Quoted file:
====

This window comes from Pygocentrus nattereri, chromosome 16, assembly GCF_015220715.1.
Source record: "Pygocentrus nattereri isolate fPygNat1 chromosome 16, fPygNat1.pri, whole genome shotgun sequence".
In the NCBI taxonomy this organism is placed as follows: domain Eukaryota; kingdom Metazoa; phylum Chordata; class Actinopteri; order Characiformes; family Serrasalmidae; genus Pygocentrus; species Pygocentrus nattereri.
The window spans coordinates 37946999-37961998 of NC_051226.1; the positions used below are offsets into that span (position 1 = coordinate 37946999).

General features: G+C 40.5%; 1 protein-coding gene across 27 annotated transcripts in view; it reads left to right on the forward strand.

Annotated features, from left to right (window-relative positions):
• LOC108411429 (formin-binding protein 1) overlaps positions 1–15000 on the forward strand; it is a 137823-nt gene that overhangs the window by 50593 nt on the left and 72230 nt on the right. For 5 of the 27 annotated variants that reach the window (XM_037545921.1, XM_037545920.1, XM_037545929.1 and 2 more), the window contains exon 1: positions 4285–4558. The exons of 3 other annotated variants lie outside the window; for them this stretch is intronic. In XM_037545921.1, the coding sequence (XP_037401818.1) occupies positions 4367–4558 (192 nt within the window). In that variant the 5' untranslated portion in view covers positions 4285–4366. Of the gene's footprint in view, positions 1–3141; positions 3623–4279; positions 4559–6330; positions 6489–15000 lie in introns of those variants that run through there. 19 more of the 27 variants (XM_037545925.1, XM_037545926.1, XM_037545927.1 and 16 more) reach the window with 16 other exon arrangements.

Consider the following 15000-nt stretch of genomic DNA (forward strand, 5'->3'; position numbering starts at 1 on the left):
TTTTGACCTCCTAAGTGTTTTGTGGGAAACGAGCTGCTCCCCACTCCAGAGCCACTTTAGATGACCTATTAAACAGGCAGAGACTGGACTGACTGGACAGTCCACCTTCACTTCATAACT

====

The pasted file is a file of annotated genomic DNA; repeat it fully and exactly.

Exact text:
This window comes from Pygocentrus nattereri, chromosome 16, assembly GCF_015220715.1.
Source record: "Pygocentrus nattereri isolate fPygNat1 chromosome 16, fPygNat1.pri, whole genome shotgun sequence".
In the NCBI taxonomy this organism is placed as follows: domain Eukaryota; kingdom Metazoa; phylum Chordata; class Actinopteri; order Characiformes; family Serrasalmidae; genus Pygocentrus; species Pygocentrus nattereri.
The window spans coordinates 37946999-37961998 of NC_051226.1; the positions used below are offsets into that span (position 1 = coordinate 37946999).

General features: G+C 40.5%; 1 protein-coding gene across 27 annotated transcripts in view; it reads left to right on the forward strand.

Annotated features, from left to right (window-relative positions):
• LOC108411429 (formin-binding protein 1) overlaps positions 1–15000 on the forward strand; it is a 137823-nt gene that overhangs the window by 50593 nt on the left and 72230 nt on the right. For 5 of the 27 annotated variants that reach the window (XM_037545921.1, XM_037545920.1, XM_037545929.1 and 2 more), the window contains exon 1: positions 4285–4558. The exons of 3 other annotated variants lie outside the window; for them this stretch is intronic. In XM_037545921.1, the coding sequence (XP_037401818.1) occupies positions 4367–4558 (192 nt within the window). In that variant the 5' untranslated portion in view covers positions 4285–4366. Of the gene's footprint in view, positions 1–3141; positions 3623–4279; positions 4559–6330; positions 6489–15000 lie in introns of those variants that run through there. 19 more of the 27 variants (XM_037545925.1, XM_037545926.1, XM_037545927.1 and 16 more) reach the window with 16 other exon arrangements.

Consider the following 15000-nt stretch of genomic DNA (forward strand, 5'->3'; position numbering starts at 1 on the left):
TTTTGACCTCCTAAGTGTTTTGTGGGAAACGAGCTGCTCCCCACTCCAGAGCCACTTTAGATGACCTATTAAACAGGCAGAGACTGGACTGACTGGACAGTCCACCTTCACTTCATAACT